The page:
I’m curious if anyone has even bothered to push back against arguments like these.
“What has fascinated me more than anything is this,” said Democratic Congressional Campaign Committee Chairman Steve Israel (D-N.Y.). “Does anyone truly believe that if Mitt Romney had been elected president and had asked House Republicans for exactly what President Obama is asking, that House Republicans would oppose it to the extent that they’re opposed to what President Obama wants? The level of hypocrisy is what amazes me.”
“Let’s not be fooled. I don’t know of any credible analyst who believes that if Mitt Romney had been elected president and produced this same exact resolution that you would see the whip counts in the Republican caucus that you see today,” he added.
Are Republicans seriously prepared to deny this? Is Mitch McConnell?
I suppose this is about the point at which some will suggest Democrats are equally guilty of playing politics with foreign policy and national security, but recent evidence points in the exact opposite direction.
For much of the Bush/Cheney era, Democrats were, often to the chagrin of their base, willing to be constructive partners with Republicans – large numbers of Democratic lawmakers voted to authorize the use of force in Iraq in large numbers; they backed the PATRIOT Act; and they approved a revised FISA law. Democrats could have simply said they opposed Bush/Cheney, and voted accordingly, but they took the notion of a “loyal opposition” seriously.
Likewise, if Democrats were reflexive partisans on questions like these, we’d also see Dem lawmakers lining up in droves to endorse President Obama’s proposed intervention in Syria. Except, that’s not happening, either.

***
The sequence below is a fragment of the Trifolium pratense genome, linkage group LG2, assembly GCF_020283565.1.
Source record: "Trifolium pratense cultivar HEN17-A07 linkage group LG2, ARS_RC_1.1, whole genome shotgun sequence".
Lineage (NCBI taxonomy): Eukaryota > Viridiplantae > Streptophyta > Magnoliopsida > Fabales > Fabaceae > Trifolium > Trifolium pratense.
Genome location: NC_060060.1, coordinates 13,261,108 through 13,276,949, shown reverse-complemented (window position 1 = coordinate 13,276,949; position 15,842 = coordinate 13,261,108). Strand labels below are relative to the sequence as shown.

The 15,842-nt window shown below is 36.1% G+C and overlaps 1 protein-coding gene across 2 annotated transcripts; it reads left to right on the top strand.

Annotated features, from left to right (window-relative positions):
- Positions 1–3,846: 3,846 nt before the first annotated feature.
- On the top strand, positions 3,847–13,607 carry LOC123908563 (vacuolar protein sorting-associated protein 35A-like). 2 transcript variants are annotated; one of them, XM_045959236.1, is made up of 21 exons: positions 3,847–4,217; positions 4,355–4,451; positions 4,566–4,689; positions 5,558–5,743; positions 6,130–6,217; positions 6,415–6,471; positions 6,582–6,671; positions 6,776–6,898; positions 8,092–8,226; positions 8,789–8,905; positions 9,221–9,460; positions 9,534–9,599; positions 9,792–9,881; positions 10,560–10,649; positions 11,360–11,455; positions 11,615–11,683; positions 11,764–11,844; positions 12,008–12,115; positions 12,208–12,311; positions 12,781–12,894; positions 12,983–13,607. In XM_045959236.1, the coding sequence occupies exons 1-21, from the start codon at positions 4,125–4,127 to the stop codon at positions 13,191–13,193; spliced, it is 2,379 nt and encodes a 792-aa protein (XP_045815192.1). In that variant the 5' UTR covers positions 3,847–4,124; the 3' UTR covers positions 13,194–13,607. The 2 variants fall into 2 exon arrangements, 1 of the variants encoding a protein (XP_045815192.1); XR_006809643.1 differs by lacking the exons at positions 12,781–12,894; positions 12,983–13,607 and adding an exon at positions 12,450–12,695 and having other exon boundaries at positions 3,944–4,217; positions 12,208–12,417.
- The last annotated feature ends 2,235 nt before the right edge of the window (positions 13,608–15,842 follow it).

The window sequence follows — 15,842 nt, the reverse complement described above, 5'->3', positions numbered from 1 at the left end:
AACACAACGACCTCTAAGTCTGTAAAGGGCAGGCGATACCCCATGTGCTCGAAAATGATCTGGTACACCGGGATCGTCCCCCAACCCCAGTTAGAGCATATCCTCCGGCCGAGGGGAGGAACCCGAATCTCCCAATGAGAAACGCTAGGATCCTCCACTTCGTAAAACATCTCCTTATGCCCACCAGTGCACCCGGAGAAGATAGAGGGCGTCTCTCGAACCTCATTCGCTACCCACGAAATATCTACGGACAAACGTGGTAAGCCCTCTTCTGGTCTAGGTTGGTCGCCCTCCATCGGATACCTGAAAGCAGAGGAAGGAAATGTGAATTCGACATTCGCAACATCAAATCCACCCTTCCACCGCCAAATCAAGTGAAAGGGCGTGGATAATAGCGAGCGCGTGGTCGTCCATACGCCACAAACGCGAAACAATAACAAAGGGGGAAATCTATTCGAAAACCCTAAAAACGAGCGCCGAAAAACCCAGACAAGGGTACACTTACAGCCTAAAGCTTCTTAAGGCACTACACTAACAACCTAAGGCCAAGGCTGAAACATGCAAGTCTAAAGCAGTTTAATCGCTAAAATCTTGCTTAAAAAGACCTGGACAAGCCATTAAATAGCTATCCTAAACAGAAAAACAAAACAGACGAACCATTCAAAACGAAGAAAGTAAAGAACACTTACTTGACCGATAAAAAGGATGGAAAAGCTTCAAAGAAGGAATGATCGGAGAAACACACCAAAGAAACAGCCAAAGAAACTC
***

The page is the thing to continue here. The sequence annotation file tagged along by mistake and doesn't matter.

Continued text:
Republicans, on the other hand, are putting on an extraordinary display – up to and including their condemnations of the president’s “red line’ standard that they themselves embraced last year.
Kevin Drum added the other day, “When Obama wanted to stay out of Syria, they spent hours on Fox sputtering about his lack of leadership and insisting that we had to do more to bring down the Assad regime. But now that Obama is proposing to do exactly what they asked for, suddenly they’re spending hours on Fox explaining why it would be foolish to enmesh ourselves in a brutal and intractable civil war five thousand miles away. It’s pretty stomach turning.”
Or as Rachel put it on the show last night, “It would be awesome at times like this for the opposition party in Washington to be a useful part of the debate. Hard-fought fights are better fights than fights that are wussy, right? The more contentious the discussion sometimes the more rigorous the discussion. Instead, though, a lot of the more substantive discussion and debate is happening just inside one our two parties. It’s happening inside the president’s party, among Democrats, who respect each other but who do strongly disagree on this issue.”
When Bill Kristol predicted two weeks ago, “I think the Republican Party will step up and do the right thing and support the president against a chemical-weapons-using, terror-sponsoring, Iran-backed dictator,” it was fairly easy to believe he was right. But what quickly followed was a fight that pitted the Republican Party’s foreign-policy priorities against the Republican Party’s contempt for the Commander in Chief during a national security crisis.
The policy priorities never stood a chance.